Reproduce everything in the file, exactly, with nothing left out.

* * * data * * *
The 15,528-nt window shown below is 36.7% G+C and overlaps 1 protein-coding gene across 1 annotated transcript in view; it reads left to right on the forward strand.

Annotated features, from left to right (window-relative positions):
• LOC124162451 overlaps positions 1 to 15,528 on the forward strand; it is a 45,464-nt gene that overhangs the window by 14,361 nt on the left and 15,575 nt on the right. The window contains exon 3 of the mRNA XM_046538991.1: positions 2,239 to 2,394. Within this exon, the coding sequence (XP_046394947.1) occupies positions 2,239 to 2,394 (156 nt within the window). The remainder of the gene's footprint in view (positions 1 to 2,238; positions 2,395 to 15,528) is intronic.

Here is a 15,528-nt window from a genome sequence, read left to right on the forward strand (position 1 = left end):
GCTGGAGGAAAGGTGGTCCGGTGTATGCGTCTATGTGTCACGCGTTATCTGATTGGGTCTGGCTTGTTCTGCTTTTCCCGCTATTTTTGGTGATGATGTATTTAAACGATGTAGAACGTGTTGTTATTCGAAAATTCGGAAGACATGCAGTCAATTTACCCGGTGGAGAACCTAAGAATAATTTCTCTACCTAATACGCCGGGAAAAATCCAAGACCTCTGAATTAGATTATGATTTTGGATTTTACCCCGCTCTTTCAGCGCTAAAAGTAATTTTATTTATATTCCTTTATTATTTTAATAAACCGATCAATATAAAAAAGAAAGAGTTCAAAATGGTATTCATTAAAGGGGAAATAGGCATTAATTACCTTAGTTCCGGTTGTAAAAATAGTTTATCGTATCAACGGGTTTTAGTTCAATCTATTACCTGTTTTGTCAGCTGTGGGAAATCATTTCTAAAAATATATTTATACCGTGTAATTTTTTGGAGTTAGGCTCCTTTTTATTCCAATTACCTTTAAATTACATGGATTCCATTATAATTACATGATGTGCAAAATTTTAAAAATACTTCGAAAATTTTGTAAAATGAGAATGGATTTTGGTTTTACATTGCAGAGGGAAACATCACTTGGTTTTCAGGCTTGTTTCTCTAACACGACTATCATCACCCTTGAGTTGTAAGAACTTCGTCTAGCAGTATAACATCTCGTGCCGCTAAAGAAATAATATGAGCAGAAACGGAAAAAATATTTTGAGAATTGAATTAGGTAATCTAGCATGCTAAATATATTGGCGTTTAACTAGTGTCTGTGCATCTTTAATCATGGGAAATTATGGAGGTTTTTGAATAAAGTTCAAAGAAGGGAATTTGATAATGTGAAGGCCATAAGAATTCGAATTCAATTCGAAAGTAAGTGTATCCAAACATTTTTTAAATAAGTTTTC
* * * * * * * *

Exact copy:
The 15,528-nt window shown below is 36.7% G+C and overlaps 1 protein-coding gene across 1 annotated transcript in view; it reads left to right on the forward strand.

Annotated features, from left to right (window-relative positions):
• LOC124162451 overlaps positions 1 to 15,528 on the forward strand; it is a 45,464-nt gene that overhangs the window by 14,361 nt on the left and 15,575 nt on the right. The window contains exon 3 of the mRNA XM_046538991.1: positions 2,239 to 2,394. Within this exon, the coding sequence (XP_046394947.1) occupies positions 2,239 to 2,394 (156 nt within the window). The remainder of the gene's footprint in view (positions 1 to 2,238; positions 2,395 to 15,528) is intronic.

Here is a 15,528-nt window from a genome sequence, read left to right on the forward strand (position 1 = left end):
GCTGGAGGAAAGGTGGTCCGGTGTATGCGTCTATGTGTCACGCGTTATCTGATTGGGTCTGGCTTGTTCTGCTTTTCCCGCTATTTTTGGTGATGATGTATTTAAACGATGTAGAACGTGTTGTTATTCGAAAATTCGGAAGACATGCAGTCAATTTACCCGGTGGAGAACCTAAGAATAATTTCTCTACCTAATACGCCGGGAAAAATCCAAGACCTCTGAATTAGATTATGATTTTGGATTTTACCCCGCTCTTTCAGCGCTAAAAGTAATTTTATTTATATTCCTTTATTATTTTAATAAACCGATCAATATAAAAAAGAAAGAGTTCAAAATGGTATTCATTAAAGGGGAAATAGGCATTAATTACCTTAGTTCCGGTTGTAAAAATAGTTTATCGTATCAACGGGTTTTAGTTCAATCTATTACCTGTTTTGTCAGCTGTGGGAAATCATTTCTAAAAATATATTTATACCGTGTAATTTTTTGGAGTTAGGCTCCTTTTTATTCCAATTACCTTTAAATTACATGGATTCCATTATAATTACATGATGTGCAAAATTTTAAAAATACTTCGAAAATTTTGTAAAATGAGAATGGATTTTGGTTTTACATTGCAGAGGGAAACATCACTTGGTTTTCAGGCTTGTTTCTCTAACACGACTATCATCACCCTTGAGTTGTAAGAACTTCGTCTAGCAGTATAACATCTCGTGCCGCTAAAGAAATAATATGAGCAGAAACGGAAAAAATATTTTGAGAATTGAATTAGGTAATCTAGCATGCTAAATATATTGGCGTTTAACTAGTGTCTGTGCATCTTTAATCATGGGAAATTATGGAGGTTTTTGAATAAAGTTCAAAGAAGGGAATTTGATAATGTGAAGGCCATAAGAATTCGAATTCAATTCGAAAGTAAGTGTATCCAAACATTTTTTAAATAAGTTTTC